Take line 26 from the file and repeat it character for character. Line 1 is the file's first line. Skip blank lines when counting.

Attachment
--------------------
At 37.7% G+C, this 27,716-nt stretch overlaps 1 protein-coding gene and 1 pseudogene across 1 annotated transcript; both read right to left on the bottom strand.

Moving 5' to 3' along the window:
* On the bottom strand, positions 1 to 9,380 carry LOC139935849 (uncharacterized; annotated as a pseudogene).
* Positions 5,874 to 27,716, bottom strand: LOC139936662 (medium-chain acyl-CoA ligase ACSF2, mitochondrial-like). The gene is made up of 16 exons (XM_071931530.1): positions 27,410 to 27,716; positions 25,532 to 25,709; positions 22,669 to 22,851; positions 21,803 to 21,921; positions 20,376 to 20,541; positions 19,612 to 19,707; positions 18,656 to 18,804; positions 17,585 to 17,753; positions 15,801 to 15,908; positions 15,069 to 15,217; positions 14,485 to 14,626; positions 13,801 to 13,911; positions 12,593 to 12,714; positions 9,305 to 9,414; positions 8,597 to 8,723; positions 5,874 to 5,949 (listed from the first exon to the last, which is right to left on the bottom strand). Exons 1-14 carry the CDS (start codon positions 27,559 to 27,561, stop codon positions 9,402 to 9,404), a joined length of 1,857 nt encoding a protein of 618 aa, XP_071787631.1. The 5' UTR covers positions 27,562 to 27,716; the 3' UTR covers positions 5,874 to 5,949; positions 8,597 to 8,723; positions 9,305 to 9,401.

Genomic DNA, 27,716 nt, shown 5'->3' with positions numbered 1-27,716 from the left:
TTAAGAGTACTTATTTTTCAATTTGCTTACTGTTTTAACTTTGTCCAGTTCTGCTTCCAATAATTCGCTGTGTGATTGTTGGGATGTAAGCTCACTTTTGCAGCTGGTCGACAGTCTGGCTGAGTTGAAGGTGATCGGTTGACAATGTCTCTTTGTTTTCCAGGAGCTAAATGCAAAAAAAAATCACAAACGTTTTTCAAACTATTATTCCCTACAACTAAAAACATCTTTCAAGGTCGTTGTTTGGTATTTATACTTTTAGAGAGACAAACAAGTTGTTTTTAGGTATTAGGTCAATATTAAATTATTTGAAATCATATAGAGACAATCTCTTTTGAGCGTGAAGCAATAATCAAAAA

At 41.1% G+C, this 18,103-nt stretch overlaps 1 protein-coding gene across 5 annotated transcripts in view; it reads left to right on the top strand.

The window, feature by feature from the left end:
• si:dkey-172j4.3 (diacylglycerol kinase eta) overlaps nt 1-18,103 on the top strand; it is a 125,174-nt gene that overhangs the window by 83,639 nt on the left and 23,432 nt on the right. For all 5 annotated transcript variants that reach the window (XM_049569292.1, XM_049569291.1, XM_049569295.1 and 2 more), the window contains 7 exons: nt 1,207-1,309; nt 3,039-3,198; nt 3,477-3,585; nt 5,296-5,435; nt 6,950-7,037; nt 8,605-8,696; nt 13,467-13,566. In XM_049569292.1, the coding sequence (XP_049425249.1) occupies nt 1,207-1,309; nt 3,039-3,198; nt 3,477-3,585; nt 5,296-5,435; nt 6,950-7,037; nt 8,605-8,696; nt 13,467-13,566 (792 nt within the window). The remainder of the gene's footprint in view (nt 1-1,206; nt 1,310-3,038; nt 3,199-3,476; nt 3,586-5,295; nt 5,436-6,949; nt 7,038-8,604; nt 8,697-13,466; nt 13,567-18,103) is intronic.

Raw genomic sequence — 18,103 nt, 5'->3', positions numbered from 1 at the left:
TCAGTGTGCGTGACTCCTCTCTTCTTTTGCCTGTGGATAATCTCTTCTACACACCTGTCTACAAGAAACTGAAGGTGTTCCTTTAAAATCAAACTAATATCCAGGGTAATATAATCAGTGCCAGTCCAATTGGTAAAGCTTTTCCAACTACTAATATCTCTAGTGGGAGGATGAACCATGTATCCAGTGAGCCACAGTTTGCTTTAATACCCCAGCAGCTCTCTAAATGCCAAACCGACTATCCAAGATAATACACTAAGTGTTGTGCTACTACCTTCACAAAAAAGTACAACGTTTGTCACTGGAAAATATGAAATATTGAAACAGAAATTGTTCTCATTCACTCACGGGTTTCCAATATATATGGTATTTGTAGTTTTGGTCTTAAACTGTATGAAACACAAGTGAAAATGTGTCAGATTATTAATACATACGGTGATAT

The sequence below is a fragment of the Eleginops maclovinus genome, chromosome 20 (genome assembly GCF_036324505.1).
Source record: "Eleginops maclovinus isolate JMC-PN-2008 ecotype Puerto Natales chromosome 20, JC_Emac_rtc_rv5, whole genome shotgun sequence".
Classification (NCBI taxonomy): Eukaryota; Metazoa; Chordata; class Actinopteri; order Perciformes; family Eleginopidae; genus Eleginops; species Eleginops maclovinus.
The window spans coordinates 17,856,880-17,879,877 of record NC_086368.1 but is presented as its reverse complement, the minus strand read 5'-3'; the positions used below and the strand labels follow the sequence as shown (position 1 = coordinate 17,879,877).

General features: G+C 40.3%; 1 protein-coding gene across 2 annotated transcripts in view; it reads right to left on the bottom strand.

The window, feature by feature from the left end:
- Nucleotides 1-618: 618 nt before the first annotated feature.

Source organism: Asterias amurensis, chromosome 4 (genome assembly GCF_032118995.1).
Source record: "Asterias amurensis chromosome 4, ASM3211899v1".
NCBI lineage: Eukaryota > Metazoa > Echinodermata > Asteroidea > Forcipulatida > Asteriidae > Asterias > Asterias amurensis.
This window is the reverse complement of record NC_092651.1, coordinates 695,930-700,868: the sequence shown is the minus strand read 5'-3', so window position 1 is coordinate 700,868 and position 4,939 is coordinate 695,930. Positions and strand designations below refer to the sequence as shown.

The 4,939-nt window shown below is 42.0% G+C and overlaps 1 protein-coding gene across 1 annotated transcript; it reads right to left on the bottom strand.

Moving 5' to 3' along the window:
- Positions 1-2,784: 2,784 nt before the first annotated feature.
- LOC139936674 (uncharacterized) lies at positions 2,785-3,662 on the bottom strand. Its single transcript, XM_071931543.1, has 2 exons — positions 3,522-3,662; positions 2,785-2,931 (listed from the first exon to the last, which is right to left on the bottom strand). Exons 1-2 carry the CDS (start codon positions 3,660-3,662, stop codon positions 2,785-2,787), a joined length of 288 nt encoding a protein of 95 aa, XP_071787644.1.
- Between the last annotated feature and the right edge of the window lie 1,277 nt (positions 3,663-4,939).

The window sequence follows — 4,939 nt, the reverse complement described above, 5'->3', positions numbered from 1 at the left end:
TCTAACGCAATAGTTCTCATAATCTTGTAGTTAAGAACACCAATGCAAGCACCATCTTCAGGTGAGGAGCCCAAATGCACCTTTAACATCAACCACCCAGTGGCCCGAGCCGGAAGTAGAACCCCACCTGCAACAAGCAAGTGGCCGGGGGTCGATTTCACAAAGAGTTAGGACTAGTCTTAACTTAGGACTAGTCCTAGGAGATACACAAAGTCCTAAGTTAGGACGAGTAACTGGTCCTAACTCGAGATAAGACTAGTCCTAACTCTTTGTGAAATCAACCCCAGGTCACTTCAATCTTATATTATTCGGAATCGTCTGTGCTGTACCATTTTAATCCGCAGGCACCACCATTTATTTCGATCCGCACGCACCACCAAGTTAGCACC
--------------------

- LOC139936674 (uncharacterized) lies at positions 2,785-3,662 on the bottom strand. Its single transcript, XM_071931543.1, has 2 exons — positions 3,522-3,662; positions 2,785-2,931 (listed from the first exon to the last, which is right to left on the bottom strand). Exons 1-2 carry the CDS (start codon positions 3,660-3,662, stop codon positions 2,785-2,787), a joined length of 288 nt encoding a protein of 95 aa, XP_071787644.1.